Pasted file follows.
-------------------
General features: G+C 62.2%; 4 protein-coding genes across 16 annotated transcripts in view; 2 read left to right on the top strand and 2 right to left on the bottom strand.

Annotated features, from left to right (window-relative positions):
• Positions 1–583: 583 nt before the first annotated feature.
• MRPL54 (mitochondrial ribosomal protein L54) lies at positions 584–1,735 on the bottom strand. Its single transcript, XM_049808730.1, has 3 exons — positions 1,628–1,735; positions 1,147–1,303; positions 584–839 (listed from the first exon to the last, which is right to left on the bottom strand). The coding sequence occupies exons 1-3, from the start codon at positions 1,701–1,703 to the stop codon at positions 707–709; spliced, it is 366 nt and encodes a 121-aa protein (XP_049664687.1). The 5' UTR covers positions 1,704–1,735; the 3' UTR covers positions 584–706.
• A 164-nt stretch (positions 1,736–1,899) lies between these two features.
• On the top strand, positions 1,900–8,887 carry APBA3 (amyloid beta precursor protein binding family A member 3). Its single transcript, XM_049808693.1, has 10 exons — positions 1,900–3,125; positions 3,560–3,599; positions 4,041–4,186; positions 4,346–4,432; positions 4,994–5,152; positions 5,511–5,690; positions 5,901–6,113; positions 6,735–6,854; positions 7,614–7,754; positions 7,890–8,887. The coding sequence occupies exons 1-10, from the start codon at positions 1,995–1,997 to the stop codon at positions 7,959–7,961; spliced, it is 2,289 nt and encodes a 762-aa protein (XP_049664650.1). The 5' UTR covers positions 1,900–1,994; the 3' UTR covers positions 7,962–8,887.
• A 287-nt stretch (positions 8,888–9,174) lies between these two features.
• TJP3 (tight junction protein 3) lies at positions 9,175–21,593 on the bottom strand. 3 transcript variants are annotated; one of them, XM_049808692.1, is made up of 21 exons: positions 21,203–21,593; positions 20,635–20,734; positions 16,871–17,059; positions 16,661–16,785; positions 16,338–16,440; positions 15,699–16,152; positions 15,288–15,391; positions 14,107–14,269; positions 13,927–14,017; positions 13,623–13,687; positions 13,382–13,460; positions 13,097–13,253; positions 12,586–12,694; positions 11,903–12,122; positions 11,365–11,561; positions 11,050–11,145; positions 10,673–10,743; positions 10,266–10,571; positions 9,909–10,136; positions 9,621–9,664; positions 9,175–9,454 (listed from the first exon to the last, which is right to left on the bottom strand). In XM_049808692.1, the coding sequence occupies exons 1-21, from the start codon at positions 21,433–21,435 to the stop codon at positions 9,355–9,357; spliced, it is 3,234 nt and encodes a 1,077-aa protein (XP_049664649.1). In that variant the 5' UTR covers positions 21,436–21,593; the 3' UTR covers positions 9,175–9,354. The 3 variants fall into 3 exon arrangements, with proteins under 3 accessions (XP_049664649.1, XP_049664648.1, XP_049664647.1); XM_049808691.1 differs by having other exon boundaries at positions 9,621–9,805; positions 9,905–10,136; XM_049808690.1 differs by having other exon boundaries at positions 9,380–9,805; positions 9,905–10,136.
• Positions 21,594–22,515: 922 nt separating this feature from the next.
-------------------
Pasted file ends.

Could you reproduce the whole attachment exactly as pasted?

General features: G+C 62.2%; 4 protein-coding genes across 16 annotated transcripts in view; 2 read left to right on the top strand and 2 right to left on the bottom strand.

Annotated features, from left to right (window-relative positions):
• Positions 1–583: 583 nt before the first annotated feature.
• MRPL54 (mitochondrial ribosomal protein L54) lies at positions 584–1,735 on the bottom strand. Its single transcript, XM_049808730.1, has 3 exons — positions 1,628–1,735; positions 1,147–1,303; positions 584–839 (listed from the first exon to the last, which is right to left on the bottom strand). The coding sequence occupies exons 1-3, from the start codon at positions 1,701–1,703 to the stop codon at positions 707–709; spliced, it is 366 nt and encodes a 121-aa protein (XP_049664687.1). The 5' UTR covers positions 1,704–1,735; the 3' UTR covers positions 584–706.
• A 164-nt stretch (positions 1,736–1,899) lies between these two features.
• On the top strand, positions 1,900–8,887 carry APBA3 (amyloid beta precursor protein binding family A member 3). Its single transcript, XM_049808693.1, has 10 exons — positions 1,900–3,125; positions 3,560–3,599; positions 4,041–4,186; positions 4,346–4,432; positions 4,994–5,152; positions 5,511–5,690; positions 5,901–6,113; positions 6,735–6,854; positions 7,614–7,754; positions 7,890–8,887. The coding sequence occupies exons 1-10, from the start codon at positions 1,995–1,997 to the stop codon at positions 7,959–7,961; spliced, it is 2,289 nt and encodes a 762-aa protein (XP_049664650.1). The 5' UTR covers positions 1,900–1,994; the 3' UTR covers positions 7,962–8,887.
• A 287-nt stretch (positions 8,888–9,174) lies between these two features.
• TJP3 (tight junction protein 3) lies at positions 9,175–21,593 on the bottom strand. 3 transcript variants are annotated; one of them, XM_049808692.1, is made up of 21 exons: positions 21,203–21,593; positions 20,635–20,734; positions 16,871–17,059; positions 16,661–16,785; positions 16,338–16,440; positions 15,699–16,152; positions 15,288–15,391; positions 14,107–14,269; positions 13,927–14,017; positions 13,623–13,687; positions 13,382–13,460; positions 13,097–13,253; positions 12,586–12,694; positions 11,903–12,122; positions 11,365–11,561; positions 11,050–11,145; positions 10,673–10,743; positions 10,266–10,571; positions 9,909–10,136; positions 9,621–9,664; positions 9,175–9,454 (listed from the first exon to the last, which is right to left on the bottom strand). In XM_049808692.1, the coding sequence occupies exons 1-21, from the start codon at positions 21,433–21,435 to the stop codon at positions 9,355–9,357; spliced, it is 3,234 nt and encodes a 1,077-aa protein (XP_049664649.1). In that variant the 5' UTR covers positions 21,436–21,593; the 3' UTR covers positions 9,175–9,354. The 3 variants fall into 3 exon arrangements, with proteins under 3 accessions (XP_049664649.1, XP_049664648.1, XP_049664647.1); XM_049808691.1 differs by having other exon boundaries at positions 9,621–9,805; positions 9,905–10,136; XM_049808690.1 differs by having other exon boundaries at positions 9,380–9,805; positions 9,905–10,136.
• Positions 21,594–22,515: 922 nt separating this feature from the next.